“W,”* Co. E, 13th New York Infantry, On the Sick Left Behind in Camp

4 03 2019

Extract from a Private Letter.

Camp Union, Va. July 23, 18.

Dear Mother: The whole regiment left day before yesterday, with the exception of the sick and one able-bodied man from each company. I was detailed from our company to stay. I do the cooking for five sick men and do guard duty at night. The weather is warmer than I ever experienced in Rochester. The first potatoes I have seen since leaving Elmira, I obtained in a foraging expedition to-day. They were very acceptable. Last night one hundred and fifty wagons, loaded with provisions for the advancing army, passed this camp. When last heard from, our regiment was in the best of spirits and anxious for a fight. The army, as it marched from here, presented a fine sight. The column marched four abreast, and extended a distance of six miles. There were in all some 35,000 men. Some of our men came back sick to-day, unable to go any further. None of our company (Schoeffel’s) have returned. I would like to [???] more than those from the country. Nine out of ten of the sick in our regiment are from the country.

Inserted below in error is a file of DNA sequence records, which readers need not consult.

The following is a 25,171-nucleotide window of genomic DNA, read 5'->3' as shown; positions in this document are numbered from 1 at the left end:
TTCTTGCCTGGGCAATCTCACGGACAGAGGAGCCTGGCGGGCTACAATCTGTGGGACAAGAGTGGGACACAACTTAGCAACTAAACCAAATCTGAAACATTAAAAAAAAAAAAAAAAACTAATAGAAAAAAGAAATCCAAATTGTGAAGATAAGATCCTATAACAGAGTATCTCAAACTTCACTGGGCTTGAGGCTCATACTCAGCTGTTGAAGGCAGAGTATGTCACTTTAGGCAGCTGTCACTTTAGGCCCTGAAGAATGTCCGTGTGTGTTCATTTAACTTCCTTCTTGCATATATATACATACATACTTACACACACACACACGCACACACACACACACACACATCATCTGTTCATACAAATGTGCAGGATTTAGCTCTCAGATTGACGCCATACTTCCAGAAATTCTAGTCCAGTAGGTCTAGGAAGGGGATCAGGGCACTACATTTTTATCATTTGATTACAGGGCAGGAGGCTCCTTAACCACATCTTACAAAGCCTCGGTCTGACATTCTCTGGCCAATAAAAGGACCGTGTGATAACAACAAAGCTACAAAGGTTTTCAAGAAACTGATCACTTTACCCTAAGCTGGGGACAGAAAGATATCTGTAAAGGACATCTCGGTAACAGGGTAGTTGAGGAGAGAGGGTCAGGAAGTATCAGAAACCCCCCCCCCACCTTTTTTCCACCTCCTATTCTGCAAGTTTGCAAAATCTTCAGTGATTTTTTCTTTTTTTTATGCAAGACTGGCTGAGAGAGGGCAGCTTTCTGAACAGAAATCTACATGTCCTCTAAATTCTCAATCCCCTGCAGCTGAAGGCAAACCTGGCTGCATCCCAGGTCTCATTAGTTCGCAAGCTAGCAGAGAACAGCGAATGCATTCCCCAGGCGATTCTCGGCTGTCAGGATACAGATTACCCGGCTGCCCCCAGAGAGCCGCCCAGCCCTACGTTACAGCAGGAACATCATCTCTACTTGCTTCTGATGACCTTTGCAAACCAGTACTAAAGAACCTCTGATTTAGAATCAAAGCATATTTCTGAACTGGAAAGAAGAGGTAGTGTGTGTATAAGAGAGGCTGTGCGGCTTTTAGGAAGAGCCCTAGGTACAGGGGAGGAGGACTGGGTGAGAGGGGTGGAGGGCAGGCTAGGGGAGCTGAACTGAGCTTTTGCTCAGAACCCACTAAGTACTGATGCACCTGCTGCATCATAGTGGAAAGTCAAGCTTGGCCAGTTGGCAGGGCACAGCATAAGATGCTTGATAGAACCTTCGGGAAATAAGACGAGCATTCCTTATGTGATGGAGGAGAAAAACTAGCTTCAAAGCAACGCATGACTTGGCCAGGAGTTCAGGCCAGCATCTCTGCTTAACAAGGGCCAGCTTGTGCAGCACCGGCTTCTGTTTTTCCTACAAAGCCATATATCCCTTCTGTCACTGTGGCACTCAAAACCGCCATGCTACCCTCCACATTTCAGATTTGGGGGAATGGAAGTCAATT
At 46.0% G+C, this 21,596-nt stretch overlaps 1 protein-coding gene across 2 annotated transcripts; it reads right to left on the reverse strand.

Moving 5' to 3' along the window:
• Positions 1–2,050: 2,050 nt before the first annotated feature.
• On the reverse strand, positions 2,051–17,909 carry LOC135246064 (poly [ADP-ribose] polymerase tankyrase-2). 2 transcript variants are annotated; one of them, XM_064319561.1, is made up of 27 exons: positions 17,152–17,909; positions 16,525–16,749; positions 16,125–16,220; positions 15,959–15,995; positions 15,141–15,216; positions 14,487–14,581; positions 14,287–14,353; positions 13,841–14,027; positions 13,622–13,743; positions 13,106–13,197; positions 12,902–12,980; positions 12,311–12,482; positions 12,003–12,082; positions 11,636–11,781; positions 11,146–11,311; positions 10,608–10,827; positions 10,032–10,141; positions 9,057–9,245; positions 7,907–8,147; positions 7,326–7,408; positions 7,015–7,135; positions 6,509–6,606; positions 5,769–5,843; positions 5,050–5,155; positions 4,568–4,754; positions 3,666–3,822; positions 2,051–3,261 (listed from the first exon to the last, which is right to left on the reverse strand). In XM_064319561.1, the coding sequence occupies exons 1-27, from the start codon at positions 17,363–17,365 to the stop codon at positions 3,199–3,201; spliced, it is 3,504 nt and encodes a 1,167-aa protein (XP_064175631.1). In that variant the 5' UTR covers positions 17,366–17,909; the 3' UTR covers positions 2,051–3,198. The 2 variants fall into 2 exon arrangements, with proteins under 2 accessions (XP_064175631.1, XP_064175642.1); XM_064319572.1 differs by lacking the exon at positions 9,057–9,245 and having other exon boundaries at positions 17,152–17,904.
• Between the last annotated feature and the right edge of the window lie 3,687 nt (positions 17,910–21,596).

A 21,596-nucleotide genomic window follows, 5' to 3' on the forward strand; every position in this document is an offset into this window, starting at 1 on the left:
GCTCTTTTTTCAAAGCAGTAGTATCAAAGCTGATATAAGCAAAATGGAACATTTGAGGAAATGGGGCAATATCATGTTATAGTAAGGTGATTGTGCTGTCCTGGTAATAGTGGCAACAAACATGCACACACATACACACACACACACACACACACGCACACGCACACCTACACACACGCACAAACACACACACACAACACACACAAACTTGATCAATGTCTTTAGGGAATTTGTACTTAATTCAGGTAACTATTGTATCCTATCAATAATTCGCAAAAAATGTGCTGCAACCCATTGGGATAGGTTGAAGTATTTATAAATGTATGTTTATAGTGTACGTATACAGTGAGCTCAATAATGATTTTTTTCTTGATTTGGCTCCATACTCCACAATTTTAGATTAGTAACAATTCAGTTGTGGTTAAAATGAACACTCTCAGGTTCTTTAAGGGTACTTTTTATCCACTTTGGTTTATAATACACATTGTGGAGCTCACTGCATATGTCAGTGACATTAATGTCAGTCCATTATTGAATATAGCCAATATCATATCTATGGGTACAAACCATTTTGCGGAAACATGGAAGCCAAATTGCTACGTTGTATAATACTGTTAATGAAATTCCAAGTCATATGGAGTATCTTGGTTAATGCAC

Blackberries are exceedingly plenty here. A few mornings since I picked a six quart pail full in half an hour. The nights are very cool, and the variations of temperature, day and night, are quite trying to the endurance of the men, who serve night and day. The heat at Panama I endured much better than I can this climate; still I am quite healthy. Some of the flies here are as large as honey bees, and annoy us very much. A fine creek near by gives us a chance to bathe, which I do as often as convenient. We have also a spring, which affords water equal to filtered water you have at home.

Tell F. that his old friend Major Terry has resigned, at the request of the Captains excepting Captain Smith, of the “Smith Rifles.” Government offers a bounty of $100 to three months volunteers who will re-enlist for the war.

W.

Rochester Evening Express, 7/25/1861

Clipping image

Contributed by John Hennessy

*The author is possibly Wilbur D. Smith, who published another, post-battle letter in the same edition of the Evening Express, from Camp Union.